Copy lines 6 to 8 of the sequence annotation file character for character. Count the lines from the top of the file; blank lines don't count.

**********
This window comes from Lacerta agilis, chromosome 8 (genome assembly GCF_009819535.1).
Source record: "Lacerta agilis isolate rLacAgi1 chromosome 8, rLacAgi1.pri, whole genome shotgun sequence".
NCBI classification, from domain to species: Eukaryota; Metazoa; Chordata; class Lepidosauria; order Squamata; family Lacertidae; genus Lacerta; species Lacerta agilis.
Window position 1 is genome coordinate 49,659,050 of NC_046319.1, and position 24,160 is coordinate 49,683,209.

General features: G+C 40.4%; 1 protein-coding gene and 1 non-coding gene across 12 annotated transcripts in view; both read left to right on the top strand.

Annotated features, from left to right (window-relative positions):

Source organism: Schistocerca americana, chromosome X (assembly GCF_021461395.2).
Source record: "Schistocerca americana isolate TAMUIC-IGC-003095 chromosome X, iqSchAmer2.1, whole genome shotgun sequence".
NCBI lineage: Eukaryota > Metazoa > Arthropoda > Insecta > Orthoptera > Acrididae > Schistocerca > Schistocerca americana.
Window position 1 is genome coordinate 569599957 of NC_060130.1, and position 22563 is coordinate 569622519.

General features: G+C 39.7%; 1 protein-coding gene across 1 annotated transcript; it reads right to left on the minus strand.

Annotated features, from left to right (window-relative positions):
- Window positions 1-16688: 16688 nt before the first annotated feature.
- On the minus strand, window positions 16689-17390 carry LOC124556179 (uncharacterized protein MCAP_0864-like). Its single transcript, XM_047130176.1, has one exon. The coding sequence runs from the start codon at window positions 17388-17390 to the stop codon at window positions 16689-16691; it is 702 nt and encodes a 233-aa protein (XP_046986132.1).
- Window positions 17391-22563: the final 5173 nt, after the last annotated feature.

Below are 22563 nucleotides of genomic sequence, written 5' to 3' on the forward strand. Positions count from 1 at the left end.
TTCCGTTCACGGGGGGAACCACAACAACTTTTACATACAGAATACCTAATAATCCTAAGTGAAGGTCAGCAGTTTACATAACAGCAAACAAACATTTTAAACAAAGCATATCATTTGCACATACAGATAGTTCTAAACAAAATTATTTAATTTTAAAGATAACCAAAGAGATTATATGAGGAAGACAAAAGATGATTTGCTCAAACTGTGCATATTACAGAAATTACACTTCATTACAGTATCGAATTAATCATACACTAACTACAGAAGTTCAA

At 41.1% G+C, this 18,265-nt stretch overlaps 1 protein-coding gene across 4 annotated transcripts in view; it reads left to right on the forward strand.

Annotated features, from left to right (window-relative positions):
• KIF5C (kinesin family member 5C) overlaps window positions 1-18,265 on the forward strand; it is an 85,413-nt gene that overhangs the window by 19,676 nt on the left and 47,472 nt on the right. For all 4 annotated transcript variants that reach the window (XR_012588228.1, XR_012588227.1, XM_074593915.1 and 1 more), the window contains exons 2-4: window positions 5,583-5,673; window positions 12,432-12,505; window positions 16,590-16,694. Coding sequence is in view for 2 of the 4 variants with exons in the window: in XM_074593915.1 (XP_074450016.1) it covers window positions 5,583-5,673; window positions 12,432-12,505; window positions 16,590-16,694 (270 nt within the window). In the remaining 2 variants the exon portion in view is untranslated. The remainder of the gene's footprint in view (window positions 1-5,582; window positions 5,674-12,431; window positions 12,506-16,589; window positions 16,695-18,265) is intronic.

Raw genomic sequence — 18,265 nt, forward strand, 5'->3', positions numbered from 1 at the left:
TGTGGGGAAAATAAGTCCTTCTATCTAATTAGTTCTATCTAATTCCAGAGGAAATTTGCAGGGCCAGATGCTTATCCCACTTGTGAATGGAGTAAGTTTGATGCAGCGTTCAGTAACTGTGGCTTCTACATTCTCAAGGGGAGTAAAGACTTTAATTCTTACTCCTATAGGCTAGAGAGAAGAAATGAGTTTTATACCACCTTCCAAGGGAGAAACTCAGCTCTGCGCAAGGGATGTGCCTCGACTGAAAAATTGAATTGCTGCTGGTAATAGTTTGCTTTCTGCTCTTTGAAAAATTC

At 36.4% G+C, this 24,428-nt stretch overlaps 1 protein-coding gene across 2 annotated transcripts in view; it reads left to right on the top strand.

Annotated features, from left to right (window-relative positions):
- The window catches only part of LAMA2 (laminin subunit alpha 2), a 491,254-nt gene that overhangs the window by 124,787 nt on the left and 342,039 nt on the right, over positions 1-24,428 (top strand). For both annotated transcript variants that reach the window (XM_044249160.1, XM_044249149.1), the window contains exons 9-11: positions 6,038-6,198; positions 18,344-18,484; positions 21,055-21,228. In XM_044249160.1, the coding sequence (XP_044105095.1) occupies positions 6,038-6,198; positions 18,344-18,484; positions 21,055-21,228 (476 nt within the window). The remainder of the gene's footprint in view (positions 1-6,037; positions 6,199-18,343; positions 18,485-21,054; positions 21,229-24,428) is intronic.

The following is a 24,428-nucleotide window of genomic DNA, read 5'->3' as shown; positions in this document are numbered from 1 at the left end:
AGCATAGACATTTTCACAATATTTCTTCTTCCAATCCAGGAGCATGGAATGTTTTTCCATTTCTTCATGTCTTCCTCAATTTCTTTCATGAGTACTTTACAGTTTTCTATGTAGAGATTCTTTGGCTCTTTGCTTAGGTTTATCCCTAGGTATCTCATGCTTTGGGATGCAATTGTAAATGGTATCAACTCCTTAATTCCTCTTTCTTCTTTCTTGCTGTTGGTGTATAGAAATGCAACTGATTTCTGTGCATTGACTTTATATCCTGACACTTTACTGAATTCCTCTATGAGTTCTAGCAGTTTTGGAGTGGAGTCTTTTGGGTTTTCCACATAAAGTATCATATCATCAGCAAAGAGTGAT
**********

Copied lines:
Annotated features, from left to right (window-relative positions):

Source organism: Schistocerca americana, chromosome X (assembly GCF_021461395.2).
Source record: "Schistocerca americana isolate TAMUIC-IGC-003095 chromosome X, iqSchAmer2.1, whole genome shotgun sequence".